Olmstead v. United States
Significance, Court Rules That Wiretapping Does Not Constitute Illegal Search And Seizure, Wiretapping In America
Roy Olmstead, et al.
That the government's use of evidence obtained through illegal wiretaps violated his Fourth Amendment protection against illegal search and seizure and his right under the Fifth Amendment not to incriminate himself.
Chief Lawyer for Petitioners
John F. Dore
Chief Lawyers for Respondent
John G. Sargent, U.S. Attorney General; Michael J. Doherty
Justices for the Court
James Clark McReynolds, Edward Terry Sanford, George Sutherland, William Howard Taft (writing for the Court), Willis Van Devanter
Pierce Butler, Louis D. Brandeis, Oliver Wendell Holmes, Harlan Fiske Stone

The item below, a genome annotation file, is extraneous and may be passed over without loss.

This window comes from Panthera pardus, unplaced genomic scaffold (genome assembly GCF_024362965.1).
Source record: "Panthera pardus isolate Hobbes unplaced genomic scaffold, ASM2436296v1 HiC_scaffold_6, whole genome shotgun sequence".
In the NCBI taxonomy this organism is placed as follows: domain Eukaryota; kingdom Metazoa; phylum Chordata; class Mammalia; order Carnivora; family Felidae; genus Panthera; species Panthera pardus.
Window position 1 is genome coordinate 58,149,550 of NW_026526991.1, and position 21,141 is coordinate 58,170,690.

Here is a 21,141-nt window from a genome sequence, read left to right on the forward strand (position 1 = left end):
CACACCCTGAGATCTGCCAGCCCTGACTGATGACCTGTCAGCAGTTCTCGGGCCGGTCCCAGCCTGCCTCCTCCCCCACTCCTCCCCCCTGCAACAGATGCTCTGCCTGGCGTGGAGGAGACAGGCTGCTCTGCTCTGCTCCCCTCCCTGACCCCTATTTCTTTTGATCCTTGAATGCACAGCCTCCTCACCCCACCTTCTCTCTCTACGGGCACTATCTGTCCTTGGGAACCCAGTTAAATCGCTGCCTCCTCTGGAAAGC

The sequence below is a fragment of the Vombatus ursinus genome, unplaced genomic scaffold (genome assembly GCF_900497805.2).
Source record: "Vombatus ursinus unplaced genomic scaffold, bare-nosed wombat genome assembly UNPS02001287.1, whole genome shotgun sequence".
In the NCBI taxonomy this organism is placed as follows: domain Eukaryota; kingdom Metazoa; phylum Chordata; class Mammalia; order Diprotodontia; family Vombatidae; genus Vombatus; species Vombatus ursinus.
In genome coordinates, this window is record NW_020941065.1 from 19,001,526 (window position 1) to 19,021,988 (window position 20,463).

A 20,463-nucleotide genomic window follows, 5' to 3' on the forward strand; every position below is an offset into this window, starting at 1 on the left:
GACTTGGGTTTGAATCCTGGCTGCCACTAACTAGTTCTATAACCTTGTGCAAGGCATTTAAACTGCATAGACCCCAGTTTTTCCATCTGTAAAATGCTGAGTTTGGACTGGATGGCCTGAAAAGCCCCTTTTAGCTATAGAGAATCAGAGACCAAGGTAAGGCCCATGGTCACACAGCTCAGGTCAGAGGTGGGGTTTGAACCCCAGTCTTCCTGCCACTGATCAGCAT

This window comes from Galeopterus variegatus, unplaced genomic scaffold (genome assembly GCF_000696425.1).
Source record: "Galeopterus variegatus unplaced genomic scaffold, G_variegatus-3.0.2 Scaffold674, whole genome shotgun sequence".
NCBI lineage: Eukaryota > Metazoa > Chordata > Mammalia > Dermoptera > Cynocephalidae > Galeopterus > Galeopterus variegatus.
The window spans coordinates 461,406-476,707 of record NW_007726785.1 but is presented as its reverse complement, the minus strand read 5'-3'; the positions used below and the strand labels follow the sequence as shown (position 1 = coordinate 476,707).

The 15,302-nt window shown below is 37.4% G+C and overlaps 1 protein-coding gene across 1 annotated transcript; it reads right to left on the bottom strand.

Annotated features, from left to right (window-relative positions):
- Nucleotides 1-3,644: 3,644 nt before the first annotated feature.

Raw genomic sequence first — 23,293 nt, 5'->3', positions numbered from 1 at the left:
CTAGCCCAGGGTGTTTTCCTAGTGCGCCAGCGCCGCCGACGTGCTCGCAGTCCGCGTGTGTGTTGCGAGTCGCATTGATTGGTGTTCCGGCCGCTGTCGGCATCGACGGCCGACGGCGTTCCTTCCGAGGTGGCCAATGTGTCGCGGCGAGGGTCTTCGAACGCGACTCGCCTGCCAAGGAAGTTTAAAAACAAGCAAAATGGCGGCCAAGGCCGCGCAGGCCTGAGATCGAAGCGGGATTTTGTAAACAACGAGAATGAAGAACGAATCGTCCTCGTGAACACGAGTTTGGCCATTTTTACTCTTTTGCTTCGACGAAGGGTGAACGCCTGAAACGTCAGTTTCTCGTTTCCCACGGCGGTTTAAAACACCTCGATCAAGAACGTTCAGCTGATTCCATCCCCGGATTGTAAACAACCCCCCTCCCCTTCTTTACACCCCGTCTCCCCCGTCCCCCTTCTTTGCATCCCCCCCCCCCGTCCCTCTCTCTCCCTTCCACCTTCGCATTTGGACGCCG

Date of Decision
4 June 1928
The Supreme Court upheld the use of wiretaps.
- Weeks v. United States, 232 U.S. 383 (1918).
- Village of Euclid v. Ambler Realty Co., 272 U.S. 365 (1926).
- Buck v. Bell, 274 U.S. 200 (1927).
- Katz v. United States, 389 U.S. 347 (1967).
Morgan, Kathleen O'Leary, et al., eds. Crime State Rankings 1994. Lawrence, KS: Morgan Quitno, 1994.
- Palko v. Connecticut - Significance, Supreme Court Announces A "fundamental Fairness" Test For Constitutional Limits On State Power
- New York v. Sanger - Significance, Up From Poverty, Comstock's Law, Civilly Disobedient, The Door Is Opened
- Olmstead v. United States - Significance
- Olmstead v. United States - Further Readings
- Olmstead v. United States - Court Rules That Wiretapping Does Not Constitute Illegal Search And Seizure
- Olmstead v. United States - Wiretapping In America
- Other Free Encyclopedias